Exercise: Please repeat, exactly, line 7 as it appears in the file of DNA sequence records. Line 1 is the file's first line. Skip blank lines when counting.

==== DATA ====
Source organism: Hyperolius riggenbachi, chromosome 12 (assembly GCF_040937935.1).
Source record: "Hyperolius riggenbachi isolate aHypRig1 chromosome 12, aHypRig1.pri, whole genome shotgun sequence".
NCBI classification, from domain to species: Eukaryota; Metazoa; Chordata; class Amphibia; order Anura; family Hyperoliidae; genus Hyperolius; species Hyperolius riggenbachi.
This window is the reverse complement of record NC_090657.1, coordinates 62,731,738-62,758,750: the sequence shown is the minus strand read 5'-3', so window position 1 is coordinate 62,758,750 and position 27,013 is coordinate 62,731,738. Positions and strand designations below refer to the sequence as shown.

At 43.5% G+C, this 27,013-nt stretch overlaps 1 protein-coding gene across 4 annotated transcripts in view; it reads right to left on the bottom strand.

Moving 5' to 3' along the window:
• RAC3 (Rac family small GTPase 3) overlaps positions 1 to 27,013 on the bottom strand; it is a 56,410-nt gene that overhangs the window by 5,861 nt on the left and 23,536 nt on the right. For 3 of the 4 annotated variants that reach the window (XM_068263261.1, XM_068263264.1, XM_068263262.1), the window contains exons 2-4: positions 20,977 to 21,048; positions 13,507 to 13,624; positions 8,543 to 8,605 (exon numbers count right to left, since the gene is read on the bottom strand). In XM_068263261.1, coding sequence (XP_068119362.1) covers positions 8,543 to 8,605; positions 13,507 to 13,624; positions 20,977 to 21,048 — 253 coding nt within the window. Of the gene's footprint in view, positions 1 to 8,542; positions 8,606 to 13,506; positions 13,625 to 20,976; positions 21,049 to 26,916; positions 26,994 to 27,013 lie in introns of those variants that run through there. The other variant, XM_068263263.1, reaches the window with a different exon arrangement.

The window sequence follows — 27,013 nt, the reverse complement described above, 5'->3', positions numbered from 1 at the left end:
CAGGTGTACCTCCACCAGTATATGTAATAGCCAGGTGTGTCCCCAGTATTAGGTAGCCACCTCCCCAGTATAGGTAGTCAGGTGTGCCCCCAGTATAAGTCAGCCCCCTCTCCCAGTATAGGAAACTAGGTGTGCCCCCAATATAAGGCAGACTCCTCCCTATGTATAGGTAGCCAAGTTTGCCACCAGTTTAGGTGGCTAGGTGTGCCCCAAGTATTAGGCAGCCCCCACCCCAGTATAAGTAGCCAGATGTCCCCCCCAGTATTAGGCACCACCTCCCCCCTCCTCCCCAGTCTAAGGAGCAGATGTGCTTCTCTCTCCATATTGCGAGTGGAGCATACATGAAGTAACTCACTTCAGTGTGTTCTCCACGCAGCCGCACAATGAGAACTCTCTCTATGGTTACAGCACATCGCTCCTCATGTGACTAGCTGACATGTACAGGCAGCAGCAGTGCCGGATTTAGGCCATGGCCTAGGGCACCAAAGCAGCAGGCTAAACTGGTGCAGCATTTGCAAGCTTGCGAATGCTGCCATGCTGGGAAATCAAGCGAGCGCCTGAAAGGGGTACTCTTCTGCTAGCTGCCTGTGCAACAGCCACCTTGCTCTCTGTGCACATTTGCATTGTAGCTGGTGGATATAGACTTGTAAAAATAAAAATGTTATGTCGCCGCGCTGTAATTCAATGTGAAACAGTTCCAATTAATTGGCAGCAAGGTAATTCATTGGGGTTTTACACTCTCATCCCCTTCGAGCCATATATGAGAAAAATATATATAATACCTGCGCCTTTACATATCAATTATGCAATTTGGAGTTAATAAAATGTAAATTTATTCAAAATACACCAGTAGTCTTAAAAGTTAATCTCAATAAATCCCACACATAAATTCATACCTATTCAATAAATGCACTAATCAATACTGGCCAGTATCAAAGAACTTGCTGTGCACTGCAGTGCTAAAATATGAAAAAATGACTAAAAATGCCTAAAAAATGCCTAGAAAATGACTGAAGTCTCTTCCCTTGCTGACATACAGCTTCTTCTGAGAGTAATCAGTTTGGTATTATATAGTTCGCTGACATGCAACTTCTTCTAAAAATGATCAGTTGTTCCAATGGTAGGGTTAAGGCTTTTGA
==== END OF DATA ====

• RAC3 (Rac family small GTPase 3) overlaps positions 1 to 27,013 on the bottom strand; it is a 56,410-nt gene that overhangs the window by 5,861 nt on the left and 23,536 nt on the right. For 3 of the 4 annotated variants that reach the window (XM_068263261.1, XM_068263264.1, XM_068263262.1), the window contains exons 2-4: positions 20,977 to 21,048; positions 13,507 to 13,624; positions 8,543 to 8,605 (exon numbers count right to left, since the gene is read on the bottom strand). In XM_068263261.1, coding sequence (XP_068119362.1) covers positions 8,543 to 8,605; positions 13,507 to 13,624; positions 20,977 to 21,048 — 253 coding nt within the window. Of the gene's footprint in view, positions 1 to 8,542; positions 8,606 to 13,506; positions 13,625 to 20,976; positions 21,049 to 26,916; positions 26,994 to 27,013 lie in introns of those variants that run through there. The other variant, XM_068263263.1, reaches the window with a different exon arrangement.